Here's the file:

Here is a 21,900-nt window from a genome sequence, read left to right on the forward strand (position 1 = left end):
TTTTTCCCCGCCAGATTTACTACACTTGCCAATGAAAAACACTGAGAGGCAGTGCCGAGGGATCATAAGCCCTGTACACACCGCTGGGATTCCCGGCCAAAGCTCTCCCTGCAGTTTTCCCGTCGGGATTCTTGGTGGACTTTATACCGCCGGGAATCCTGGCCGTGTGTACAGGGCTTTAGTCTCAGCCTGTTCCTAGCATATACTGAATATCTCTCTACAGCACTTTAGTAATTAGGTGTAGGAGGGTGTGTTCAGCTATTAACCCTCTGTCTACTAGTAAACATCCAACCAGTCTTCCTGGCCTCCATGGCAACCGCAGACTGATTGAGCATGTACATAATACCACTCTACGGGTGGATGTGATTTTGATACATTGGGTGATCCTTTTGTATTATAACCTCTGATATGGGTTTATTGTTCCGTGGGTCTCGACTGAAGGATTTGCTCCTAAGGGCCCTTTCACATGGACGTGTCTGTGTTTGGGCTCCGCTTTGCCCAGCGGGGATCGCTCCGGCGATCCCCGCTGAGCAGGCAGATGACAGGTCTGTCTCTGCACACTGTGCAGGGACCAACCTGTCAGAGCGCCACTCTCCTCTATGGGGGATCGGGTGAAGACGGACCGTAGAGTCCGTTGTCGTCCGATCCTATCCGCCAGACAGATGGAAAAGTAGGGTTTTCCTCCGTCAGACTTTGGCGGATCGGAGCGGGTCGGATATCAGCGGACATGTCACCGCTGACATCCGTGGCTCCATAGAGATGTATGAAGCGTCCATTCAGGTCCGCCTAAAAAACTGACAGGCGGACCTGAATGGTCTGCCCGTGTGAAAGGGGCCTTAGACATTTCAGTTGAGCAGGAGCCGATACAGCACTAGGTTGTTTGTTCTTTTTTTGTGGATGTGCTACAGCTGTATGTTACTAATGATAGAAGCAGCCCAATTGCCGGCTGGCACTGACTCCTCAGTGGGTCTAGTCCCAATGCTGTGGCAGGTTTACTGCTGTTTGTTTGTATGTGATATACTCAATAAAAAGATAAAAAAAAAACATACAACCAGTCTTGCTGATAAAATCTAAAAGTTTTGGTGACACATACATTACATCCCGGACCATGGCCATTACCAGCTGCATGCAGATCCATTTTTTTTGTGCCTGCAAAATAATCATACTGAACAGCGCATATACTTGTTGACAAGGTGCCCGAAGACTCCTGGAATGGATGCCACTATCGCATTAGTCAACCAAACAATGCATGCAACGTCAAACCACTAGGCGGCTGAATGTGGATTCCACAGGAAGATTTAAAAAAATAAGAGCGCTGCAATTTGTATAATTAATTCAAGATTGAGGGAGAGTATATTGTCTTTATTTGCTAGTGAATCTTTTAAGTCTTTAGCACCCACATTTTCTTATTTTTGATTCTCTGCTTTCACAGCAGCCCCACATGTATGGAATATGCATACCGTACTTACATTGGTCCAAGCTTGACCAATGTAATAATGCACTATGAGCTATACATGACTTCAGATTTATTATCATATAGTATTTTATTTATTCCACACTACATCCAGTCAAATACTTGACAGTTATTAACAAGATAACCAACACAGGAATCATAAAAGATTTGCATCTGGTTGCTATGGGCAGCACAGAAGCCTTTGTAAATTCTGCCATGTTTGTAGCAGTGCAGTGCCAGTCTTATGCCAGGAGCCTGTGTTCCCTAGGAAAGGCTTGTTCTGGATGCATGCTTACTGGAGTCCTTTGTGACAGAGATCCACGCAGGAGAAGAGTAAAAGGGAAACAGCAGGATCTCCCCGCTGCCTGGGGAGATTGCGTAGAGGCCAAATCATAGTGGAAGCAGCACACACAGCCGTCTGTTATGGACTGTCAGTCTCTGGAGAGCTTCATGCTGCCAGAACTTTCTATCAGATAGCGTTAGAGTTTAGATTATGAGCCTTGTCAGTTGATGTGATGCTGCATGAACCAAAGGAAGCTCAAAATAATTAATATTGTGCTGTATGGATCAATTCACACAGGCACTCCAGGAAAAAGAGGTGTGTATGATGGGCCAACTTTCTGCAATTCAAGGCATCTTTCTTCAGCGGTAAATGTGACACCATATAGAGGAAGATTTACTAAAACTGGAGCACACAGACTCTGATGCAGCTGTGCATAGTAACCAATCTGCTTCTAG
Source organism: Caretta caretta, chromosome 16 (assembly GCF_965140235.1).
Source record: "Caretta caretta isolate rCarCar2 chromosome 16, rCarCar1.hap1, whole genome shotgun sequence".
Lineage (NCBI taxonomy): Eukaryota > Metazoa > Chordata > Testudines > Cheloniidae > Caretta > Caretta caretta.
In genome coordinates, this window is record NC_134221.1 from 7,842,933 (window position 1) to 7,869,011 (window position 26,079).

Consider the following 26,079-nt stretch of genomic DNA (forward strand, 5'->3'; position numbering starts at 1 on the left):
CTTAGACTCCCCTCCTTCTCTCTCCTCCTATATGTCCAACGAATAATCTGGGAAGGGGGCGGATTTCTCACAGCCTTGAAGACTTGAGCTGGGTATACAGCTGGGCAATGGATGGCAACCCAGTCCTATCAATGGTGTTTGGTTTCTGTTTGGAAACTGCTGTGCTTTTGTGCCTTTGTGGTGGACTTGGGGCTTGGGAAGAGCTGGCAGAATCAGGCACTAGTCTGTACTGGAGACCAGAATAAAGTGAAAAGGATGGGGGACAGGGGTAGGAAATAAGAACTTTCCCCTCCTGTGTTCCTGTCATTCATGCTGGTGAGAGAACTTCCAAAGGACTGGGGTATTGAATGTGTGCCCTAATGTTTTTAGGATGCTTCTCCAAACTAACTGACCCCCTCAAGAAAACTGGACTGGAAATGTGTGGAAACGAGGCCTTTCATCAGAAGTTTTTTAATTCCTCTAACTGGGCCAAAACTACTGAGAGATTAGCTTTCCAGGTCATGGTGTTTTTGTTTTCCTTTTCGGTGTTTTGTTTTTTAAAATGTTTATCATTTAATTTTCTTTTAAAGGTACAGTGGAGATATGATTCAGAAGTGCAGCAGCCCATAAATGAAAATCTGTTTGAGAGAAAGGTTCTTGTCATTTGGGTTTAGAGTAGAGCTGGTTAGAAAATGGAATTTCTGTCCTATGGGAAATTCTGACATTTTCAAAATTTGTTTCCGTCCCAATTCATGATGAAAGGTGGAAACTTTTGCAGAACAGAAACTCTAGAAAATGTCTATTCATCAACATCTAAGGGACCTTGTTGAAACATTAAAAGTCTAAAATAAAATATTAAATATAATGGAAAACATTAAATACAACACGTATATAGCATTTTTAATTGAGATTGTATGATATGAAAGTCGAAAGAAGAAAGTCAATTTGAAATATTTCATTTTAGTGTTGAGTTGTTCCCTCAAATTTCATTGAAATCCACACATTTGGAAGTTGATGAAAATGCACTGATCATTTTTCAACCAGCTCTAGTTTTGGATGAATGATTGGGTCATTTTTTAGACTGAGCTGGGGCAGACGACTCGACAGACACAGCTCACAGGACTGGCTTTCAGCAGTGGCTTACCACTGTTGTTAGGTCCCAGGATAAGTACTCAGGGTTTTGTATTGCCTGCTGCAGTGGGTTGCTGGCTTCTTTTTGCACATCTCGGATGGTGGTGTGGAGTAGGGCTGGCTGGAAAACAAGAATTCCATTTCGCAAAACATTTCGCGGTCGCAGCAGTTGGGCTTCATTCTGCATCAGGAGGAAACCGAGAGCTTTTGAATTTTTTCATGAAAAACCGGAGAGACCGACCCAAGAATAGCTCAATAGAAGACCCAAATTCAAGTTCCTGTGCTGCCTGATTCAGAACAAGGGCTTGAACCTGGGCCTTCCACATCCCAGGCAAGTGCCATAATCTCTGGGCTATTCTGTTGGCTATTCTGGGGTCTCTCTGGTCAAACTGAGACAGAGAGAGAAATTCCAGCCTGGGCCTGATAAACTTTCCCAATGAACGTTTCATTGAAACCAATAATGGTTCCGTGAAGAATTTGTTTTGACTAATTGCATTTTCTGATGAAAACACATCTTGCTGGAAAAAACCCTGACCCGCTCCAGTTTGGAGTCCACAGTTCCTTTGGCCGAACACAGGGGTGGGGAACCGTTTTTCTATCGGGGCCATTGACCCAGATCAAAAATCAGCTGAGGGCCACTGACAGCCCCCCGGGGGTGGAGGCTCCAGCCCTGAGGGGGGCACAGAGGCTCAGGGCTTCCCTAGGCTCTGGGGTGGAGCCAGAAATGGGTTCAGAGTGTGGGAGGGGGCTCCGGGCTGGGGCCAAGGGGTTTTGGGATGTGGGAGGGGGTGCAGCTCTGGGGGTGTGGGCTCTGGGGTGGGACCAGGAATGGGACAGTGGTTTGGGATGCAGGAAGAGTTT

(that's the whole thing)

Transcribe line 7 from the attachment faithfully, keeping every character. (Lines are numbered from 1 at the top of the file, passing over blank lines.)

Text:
Consider the following 26,079-nt stretch of genomic DNA (forward strand, 5'->3'; position numbering starts at 1 on the left):